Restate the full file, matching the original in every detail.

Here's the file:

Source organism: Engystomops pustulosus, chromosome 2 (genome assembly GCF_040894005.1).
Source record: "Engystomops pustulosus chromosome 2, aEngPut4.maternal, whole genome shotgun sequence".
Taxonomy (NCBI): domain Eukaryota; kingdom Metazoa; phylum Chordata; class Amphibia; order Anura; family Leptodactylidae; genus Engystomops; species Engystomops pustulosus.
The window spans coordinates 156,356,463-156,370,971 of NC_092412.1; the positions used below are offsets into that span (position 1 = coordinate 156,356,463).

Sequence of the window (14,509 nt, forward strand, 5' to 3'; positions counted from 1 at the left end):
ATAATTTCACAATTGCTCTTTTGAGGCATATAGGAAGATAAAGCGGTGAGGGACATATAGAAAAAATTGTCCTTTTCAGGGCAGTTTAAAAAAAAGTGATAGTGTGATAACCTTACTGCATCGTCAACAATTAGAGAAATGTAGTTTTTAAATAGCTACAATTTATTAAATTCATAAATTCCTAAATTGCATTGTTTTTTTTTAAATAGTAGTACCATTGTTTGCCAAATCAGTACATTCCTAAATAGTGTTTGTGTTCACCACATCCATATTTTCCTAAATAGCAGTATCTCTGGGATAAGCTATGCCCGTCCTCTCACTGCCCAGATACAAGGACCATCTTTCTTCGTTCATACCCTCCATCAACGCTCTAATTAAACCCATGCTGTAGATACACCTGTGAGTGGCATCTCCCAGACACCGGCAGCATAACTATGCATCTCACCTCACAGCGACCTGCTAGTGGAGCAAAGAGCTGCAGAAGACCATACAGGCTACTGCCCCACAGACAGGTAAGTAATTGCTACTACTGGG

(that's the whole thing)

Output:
Source organism: Engystomops pustulosus, chromosome 2 (genome assembly GCF_040894005.1).
Source record: "Engystomops pustulosus chromosome 2, aEngPut4.maternal, whole genome shotgun sequence".
Taxonomy (NCBI): domain Eukaryota; kingdom Metazoa; phylum Chordata; class Amphibia; order Anura; family Leptodactylidae; genus Engystomops; species Engystomops pustulosus.
The window spans coordinates 156,356,463-156,370,971 of NC_092412.1; the positions used below are offsets into that span (position 1 = coordinate 156,356,463).

Sequence of the window (14,509 nt, forward strand, 5' to 3'; positions counted from 1 at the left end):
ATAATTTCACAATTGCTCTTTTGAGGCATATAGGAAGATAAAGCGGTGAGGGACATATAGAAAAAATTGTCCTTTTCAGGGCAGTTTAAAAAAAAGTGATAGTGTGATAACCTTACTGCATCGTCAACAATTAGAGAAATGTAGTTTTTAAATAGCTACAATTTATTAAATTCATAAATTCCTAAATTGCATTGTTTTTTTTTAAATAGTAGTACCATTGTTTGCCAAATCAGTACATTCCTAAATAGTGTTTGTGTTCACCACATCCATATTTTCCTAAATAGCAGTATCTCTGGGATAAGCTATGCCCGTCCTCTCACTGCCCAGATACAAGGACCATCTTTCTTCGTTCATACCCTCCATCAACGCTCTAATTAAACCCATGCTGTAGATACACCTGTGAGTGGCATCTCCCAGACACCGGCAGCATAACTATGCATCTCACCTCACAGCGACCTGCTAGTGGAGCAAAGAGCTGCAGAAGACCATACAGGCTACTGCCCCACAGACAGGTAAGTAATTGCTACTACTGGG